Abstract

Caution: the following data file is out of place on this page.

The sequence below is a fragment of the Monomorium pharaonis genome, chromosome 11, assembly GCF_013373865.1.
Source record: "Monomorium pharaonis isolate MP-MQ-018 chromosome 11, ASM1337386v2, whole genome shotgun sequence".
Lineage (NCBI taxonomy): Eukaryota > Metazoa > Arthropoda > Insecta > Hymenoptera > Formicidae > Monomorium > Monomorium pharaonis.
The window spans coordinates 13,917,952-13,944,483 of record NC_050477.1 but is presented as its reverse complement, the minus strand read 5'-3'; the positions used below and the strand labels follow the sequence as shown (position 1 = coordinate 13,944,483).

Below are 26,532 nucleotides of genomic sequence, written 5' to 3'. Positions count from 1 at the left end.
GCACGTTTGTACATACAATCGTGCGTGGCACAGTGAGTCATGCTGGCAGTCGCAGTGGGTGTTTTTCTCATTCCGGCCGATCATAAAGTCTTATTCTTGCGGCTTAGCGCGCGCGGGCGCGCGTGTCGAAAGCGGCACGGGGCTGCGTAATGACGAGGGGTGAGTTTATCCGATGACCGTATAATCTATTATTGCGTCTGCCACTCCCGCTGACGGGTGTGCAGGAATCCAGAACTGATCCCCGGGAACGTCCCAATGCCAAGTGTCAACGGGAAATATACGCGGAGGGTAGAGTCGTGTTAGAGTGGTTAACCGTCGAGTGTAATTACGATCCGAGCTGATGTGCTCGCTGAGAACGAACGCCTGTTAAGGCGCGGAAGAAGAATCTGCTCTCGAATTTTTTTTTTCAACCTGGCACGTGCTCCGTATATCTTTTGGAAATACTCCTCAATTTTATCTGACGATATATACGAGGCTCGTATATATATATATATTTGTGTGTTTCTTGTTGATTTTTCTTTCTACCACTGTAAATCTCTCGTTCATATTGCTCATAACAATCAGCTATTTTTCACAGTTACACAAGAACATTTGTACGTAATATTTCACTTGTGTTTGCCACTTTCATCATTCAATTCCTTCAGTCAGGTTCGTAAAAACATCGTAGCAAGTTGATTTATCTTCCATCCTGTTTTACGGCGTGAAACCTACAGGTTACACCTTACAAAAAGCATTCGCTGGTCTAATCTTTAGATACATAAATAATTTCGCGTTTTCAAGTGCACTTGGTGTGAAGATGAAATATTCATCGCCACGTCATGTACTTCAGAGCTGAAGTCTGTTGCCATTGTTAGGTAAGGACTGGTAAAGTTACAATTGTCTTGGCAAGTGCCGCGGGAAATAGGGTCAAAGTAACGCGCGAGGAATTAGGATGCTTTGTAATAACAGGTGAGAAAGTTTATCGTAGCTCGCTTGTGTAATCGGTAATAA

Urusovite, ideally Cu[AlAsO5], has been found in a fumarole in the North Breach of the great fissure Tolbachik eruption (1975-76, Kamchatka peninsula, Russia). It occurs as light-green plates up to 0.4 mm in maximal dimension, tabular on {100}, elongated along [001]; well-developed forms are {100}, {010}, {110}, {011}, {111}. Associated minerals are: ponomarevite, piypite, sylvite, dolerophanite, euchlorine, tenorite, hematite and two unknown As-bearing minerals. Urusovite is brittle and has a perfect cleavage on (100), a vitreous luster and a white streak. H = 379 kg/mm2. Biaxial, optically negative. α = 1.672(2), β = 1.718(2), γ = 1.722(2), 2Vmeas ∼ 30(2)°, 2Vcale = 32.2°. Optical orientation is b = β, c - α. Pleochroism is in the light-green tones: α - colourless, β - light-green, γ - light-green. The mineral is monoclinic, space group P21/c, a = 7.314(2), b = 10.223(3), c = 5.576(2) Å, β = 99.79(3)°, V = 410.9(2) Å3. The diagnostic lines of the X-ray powder diffraction pattern are (I-d-hkl): 100-7.20-100; 9-4.844-011; 23-4.327-111; 10-3.604-200; 10-3.174-121; 20-3.125-211; 6-2.656-012; 8-2.458-221. Urusovite is isostructural with Fe2+[AlPO5]. Microprobe analysis gave the following chemical composition (wt. %): CuO 32.23 (30.97-32.82), Al2O3 20.89 (20.44-21.44), Fe2O3 0.32 (0.10-0.72), ZnO 0.25 (0.10-0.43), As2O5 46.02 (44.97-47.17), V2O5 0.12 (0.00-0.40), Σ99.83 (98.71-100.64). The empirical formula of urusovite, (Cu0.99Zn0.01)Σ1.00Al1.00As 0.98O5.00’ calculated on the basis of 5 O atoms, is close to the ideal one, Cu[AlAsO5], confirmed by crystal-structure analysis. The mineral is named urusovite in honour of Vadim Sergeevich Urusov (1936-), crystal chemist, Corresponding Member of the Russian Academy of Sciences, chair of the Department of Crystallography and Crystal Chemistry of Moscow State University.

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